Posted by Jeffrey Feingold on 01.27.14
Going green is one of the hottest topics today. With efforts around the globe to reduce greenhouse gas emissions, businesses are looking for ways to adapt their products and create new ones that will meet the needs. Adopting cleaner energy sources and upgrading plants and equipment is an expensive proposition for most companies. The cost can impact operations, investment strategies, financial reporting, and project funding. Going green has been viewed by many as the way to pull us out of economic problems, to create new jobs, to compete in a global market, and to save the planet. This has led the U.S. government to offer expanded tax credits for green building and green technology.
While there are a number of tax incentives at various levels of government for stimulating the infrastructure, research, start-up capital for green industries, and energy rebates for those who upgrade their plants, this article will deal with the federal R&D credits available to those in the green technology fields. Many states have followed suit and credited similar tax credits, but those will not be discussed in this article.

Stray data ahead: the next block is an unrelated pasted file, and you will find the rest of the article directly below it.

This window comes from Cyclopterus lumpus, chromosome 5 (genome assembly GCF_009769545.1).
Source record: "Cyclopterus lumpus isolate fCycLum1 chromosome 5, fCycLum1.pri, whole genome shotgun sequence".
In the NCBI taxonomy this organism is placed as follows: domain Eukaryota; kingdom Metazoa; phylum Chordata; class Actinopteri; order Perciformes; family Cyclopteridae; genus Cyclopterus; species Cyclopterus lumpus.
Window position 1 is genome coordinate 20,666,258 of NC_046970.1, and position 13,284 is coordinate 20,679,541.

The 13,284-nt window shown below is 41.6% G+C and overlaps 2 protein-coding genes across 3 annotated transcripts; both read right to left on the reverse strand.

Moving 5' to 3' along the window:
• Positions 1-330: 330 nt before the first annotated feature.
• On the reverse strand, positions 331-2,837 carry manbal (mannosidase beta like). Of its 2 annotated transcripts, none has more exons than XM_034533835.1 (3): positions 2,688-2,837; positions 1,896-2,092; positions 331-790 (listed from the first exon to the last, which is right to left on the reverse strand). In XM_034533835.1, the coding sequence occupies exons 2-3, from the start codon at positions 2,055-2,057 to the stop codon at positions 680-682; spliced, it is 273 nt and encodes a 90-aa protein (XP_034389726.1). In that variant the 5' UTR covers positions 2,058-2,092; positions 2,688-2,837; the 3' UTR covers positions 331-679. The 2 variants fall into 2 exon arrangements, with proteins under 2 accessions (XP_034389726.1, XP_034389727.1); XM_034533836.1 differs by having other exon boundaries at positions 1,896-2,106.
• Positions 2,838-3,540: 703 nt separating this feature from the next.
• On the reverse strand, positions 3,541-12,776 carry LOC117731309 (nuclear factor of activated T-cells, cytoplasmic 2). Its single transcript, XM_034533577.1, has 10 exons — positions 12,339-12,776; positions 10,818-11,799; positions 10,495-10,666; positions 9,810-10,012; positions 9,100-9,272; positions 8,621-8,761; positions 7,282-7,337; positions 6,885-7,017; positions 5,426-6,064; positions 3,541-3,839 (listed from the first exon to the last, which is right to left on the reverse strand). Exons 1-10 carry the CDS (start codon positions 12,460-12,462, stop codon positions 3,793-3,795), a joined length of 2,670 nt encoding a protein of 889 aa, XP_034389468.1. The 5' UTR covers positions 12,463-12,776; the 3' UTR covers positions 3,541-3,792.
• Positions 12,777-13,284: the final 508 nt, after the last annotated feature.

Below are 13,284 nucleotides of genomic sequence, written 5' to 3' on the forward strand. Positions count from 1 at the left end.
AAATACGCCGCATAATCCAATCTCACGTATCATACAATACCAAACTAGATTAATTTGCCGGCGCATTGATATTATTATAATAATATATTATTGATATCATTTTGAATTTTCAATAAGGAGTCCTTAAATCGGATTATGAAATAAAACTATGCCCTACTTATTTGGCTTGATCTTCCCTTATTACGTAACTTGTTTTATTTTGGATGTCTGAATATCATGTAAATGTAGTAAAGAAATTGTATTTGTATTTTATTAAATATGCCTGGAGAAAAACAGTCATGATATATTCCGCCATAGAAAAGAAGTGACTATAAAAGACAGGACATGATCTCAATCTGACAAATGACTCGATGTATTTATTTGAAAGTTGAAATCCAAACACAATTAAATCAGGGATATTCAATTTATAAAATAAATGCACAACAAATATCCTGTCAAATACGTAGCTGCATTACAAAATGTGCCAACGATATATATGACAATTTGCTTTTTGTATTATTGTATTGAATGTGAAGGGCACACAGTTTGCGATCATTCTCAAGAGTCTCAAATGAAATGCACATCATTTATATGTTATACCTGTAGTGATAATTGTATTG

The R&D tax credit is a bottom-line, dollar for dollar reduction of taxes. It is not a deduction from taxable income. This is a very lucrative incentive for businesses. This is a major way that businesses can recover some of their costs in this industry. Look at these advantages:
The result is often hundreds of thousands of dollars for a business.
All of these industries and many more can qualify:
The definition of who qualifies has become clearer over time and has expanded. No longer is this credit just for those with labs and new patented products. The tax credit also applies to processes and methods used. These do not have to be new to the industry, only new to your company. A simple four-part test helps to determine qualified R&D activity:
Whether you are upgrading your company to be green or are developing new products and processes that are green, look closely at the R&D tax credits. They can make a huge difference in your bottom line. Consult your CPA, tax department, or call a company like Tax Point Advisors to see if you qualify.